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Anal Biochem. Author manuscript; available in PMC Oct 2, 2006.
Published in final edited form as:
PMCID: PMC1586112



SEC-MALLS analyses of E. coli membranes expressing Streptococcus equisimilis hyaluronan synthase (seHAS) demonstrated an inherent artifact (10–100 MDa) that co-eluted with HA, and skewed the apparent weight-average mass of HA to erroneously high values. Briefly heating samples to 65–75°C eliminated this artifact and increased the yield of recovered HA, due to the release of HA chains that were attached to membrane-bound HAS. Inclusion of alkaline phosphatase, which removed UDP produced during the reaction, improved the linearity of HA synthesis - even at high substrate utilization. Surprisingly, addition of EDTA, to chelate Mg+2 ions, did not completely stop the HAS reaction at 30°C or at 4°C. The best conditions for stopping the reaction without altering SEC-MALLS profiles of the product HA were to chill samples on ice in the presence of both EDTA and UDP. Even with excess substrate, the maximum size of product HA decreased as the enzyme concentration increased. Therefore, the maximum HA size made by HAS was determined by extrapolation to zero enzyme concentration. Using the above conditions, membrane-bound seHAS synthesized a cohort of HA products that steadily increased in weight-average molar mass, reaching a final maximal steady-state size of 4–6 MDa within 2–4 hours.

Keywords: streptococcal, hyaluronan synthase, light scattering, size distribution, membranes, molar mass


In order to understand the mechanisms by which HAS1 enzymes can regulate HA product size, it is necessary to characterize the HA size distributions created by HASs [1 ] in isolated membranes, intact cells, and tissue samples. Although several groups have reported the average HA masses made by various wildtype or mutant HAS proteins in membranes or cells [27], these studies have generally used either gel filtration [8 ] or gel electrophoresis techniques [9,10 ] to assess apparent HA size. One of the best current techniques for determining the molecular masses of heterogeneous polymers, such as HA, is size exclusion chromatography coupled to multiangle laser light scattering (SEC-MALLS). The SEC-MALLS technique provides accurate and informative data regarding the size distribution of polydisperse HA samples without the need for calibration standards [1114]. Although many investigators have used light scattering techniques to study HA since the 1950s [1521], we found no reports in the literature in which MALLS has been utilized to analyze the size distribution of HA products made by membrane-bound HAS.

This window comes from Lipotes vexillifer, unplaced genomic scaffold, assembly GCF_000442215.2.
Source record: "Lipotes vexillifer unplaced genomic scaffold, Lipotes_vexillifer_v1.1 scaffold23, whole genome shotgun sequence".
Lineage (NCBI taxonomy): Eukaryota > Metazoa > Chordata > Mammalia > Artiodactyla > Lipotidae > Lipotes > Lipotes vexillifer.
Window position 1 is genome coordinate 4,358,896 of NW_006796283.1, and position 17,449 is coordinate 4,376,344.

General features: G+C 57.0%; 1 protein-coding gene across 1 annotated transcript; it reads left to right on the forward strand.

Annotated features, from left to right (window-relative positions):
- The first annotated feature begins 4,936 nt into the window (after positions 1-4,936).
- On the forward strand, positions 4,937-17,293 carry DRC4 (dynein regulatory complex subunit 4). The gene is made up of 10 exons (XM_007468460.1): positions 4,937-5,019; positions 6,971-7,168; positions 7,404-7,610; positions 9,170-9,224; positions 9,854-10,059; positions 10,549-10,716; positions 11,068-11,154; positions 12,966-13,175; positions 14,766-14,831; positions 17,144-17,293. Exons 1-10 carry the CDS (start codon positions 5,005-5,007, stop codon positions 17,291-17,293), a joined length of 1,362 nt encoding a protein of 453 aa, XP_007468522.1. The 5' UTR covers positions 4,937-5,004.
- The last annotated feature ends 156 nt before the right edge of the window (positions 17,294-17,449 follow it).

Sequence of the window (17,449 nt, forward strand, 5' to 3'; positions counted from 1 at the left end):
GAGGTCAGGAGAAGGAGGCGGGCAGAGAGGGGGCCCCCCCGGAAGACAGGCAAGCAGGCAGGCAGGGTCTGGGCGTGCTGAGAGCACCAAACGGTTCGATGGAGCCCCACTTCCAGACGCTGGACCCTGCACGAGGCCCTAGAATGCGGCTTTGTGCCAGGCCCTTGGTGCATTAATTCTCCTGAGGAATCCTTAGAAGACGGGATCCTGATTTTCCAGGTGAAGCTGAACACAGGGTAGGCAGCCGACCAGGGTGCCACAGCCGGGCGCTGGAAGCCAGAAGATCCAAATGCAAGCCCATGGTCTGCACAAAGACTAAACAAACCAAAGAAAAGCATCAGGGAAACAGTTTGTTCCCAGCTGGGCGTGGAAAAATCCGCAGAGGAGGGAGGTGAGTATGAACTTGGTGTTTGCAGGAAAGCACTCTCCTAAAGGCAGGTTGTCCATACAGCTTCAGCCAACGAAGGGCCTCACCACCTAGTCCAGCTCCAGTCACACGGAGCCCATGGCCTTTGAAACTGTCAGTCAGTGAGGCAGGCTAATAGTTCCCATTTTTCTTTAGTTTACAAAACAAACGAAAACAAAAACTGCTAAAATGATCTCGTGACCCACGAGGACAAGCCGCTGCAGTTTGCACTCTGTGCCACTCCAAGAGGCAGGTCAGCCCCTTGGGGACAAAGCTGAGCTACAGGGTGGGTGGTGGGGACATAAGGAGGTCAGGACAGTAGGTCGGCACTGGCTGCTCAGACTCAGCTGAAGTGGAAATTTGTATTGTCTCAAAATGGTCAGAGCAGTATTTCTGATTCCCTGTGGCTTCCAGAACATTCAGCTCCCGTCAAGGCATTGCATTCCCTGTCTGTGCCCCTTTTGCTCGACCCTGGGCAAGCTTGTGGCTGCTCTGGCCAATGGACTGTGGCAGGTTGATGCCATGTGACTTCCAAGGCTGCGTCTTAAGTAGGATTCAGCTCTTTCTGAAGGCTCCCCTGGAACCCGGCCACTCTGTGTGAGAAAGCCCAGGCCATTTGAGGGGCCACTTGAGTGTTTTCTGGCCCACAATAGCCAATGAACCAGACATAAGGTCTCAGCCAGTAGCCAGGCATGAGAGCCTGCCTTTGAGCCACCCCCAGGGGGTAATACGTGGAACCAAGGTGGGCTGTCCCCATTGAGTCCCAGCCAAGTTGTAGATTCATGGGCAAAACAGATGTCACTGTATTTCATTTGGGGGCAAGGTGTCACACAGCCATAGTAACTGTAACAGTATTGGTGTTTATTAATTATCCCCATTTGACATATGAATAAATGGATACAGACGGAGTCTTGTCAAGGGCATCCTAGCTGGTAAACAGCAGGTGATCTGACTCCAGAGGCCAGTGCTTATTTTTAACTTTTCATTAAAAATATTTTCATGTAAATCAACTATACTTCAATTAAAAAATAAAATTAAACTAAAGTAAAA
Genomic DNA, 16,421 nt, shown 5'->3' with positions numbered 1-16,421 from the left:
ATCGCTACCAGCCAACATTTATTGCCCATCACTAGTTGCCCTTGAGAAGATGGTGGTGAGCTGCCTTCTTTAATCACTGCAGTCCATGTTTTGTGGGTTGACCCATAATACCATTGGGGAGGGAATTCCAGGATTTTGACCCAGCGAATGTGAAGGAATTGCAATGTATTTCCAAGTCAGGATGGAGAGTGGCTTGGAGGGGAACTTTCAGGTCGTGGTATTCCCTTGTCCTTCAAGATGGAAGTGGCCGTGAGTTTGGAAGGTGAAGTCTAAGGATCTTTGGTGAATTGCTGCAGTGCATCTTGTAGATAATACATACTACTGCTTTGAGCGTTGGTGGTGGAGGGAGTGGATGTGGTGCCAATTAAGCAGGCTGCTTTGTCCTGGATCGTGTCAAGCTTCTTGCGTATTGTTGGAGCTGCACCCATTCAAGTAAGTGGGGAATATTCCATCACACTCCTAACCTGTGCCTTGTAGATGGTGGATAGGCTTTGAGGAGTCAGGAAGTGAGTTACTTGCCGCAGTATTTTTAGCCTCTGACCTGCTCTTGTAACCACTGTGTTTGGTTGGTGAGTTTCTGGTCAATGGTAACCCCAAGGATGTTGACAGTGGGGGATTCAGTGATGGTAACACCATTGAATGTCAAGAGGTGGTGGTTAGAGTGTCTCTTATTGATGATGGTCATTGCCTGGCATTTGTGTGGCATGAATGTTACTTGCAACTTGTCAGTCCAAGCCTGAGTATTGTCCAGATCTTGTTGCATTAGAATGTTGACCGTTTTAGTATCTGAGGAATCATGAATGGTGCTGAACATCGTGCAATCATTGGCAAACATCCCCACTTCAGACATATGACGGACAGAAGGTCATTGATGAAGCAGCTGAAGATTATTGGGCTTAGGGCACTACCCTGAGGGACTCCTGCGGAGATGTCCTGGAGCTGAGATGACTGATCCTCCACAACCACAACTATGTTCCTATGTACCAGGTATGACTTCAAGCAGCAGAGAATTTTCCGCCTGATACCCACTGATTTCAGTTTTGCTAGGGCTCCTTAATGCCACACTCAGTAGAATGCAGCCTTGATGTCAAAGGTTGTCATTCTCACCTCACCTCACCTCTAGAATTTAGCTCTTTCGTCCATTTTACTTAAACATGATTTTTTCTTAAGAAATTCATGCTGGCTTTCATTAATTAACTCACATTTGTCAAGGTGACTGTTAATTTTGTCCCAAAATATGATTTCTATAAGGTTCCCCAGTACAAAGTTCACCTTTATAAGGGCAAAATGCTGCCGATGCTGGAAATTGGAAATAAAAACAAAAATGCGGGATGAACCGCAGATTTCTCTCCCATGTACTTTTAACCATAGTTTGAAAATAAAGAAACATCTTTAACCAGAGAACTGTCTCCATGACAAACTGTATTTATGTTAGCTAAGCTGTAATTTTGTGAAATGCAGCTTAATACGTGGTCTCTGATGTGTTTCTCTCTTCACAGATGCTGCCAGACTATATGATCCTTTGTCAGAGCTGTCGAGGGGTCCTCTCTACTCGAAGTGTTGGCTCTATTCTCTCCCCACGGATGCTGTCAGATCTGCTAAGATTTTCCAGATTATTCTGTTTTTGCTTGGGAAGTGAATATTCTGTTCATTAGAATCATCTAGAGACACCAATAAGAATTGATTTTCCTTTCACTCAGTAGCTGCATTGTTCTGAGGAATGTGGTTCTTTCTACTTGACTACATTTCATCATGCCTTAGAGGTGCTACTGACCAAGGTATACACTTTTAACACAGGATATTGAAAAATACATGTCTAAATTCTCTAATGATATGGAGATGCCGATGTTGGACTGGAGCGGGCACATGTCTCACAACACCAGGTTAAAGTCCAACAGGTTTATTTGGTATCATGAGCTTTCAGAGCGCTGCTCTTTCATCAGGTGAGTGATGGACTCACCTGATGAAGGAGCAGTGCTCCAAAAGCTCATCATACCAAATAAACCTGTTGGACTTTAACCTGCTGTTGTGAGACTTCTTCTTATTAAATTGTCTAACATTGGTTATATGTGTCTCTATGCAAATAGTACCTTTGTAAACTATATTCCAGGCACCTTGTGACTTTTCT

The three human HAS isozymes (HAS1, HAS2, and HAS3) make different HA size distributions in crude membranes in vitro [2,3 ], and in live Xenopus laevis embryos, HAS1 and HAS2 make different size HA [4]. Based on these reports, it is possible under different physiological conditions in vivo that HASs can make HA molecules of different masses that in turn have different size-specific biological functions. These exciting and important possibilities were first recognized when HA oligosaccharides were shown to be angiogenic [22]. Thus, it would be very useful and relevant to use SEC-MALLS to characterize HA size distributions in biologically relevant samples. Here, we report the identification of, and experimental solutions to, several problems and potential artifacts arising from how HA samples made by membranes containing HAS are processed for SEC-MALLS analysis.

Materials and Methods


Uridine 5′-diphospho-N-acetylglucosamine (UDP-GlcNAc), uridine ′- diphosphoglucuronic acid [UDP-GlcUA), uridine 5′- diphosphate (UDP) and Stainsall were from Sigma-Aldrich Corporation (St. Louis, MO). Uridine 5′- diphospho-[14C]glucuronic acid (UDP-[14C]GlcUA) was from Perkin Elmer Life and Analytical Sciences (Boston, MA). Calf intestinal alkaline phosphatase, molecular biology grade, was from EMD Biosciences, Inc. (La Jolla, CA). Agarose (GenePure LE) was from ISC BioExpress (Kaysville, UT). Commercial HA preparations used as standards were from Genzyme (Boston, MA) or Lifecore (Chaska, MN). Select-HA and Mega-HA standards of well defined size were obtained from Hyalose (Oklahoma City, OK). Size exclusion chromatography used either TSK-GEL G6000PWxl columns from TOSOH Bioscience LLC (Montgomeryville, PA) or PL Aquagel-OH 60 columns from Polymer Laboratories, Inc. (Amherst, MA). The DAWN DSP Laser Photometer and the OptiLab DSP Interferometric Refractometer were from Wyatt Technology Corporation (Santa Barbara, CA). The auto-sampler was a Waters 717plus from Waters Corp. (Milford, MA).

HA Synthesis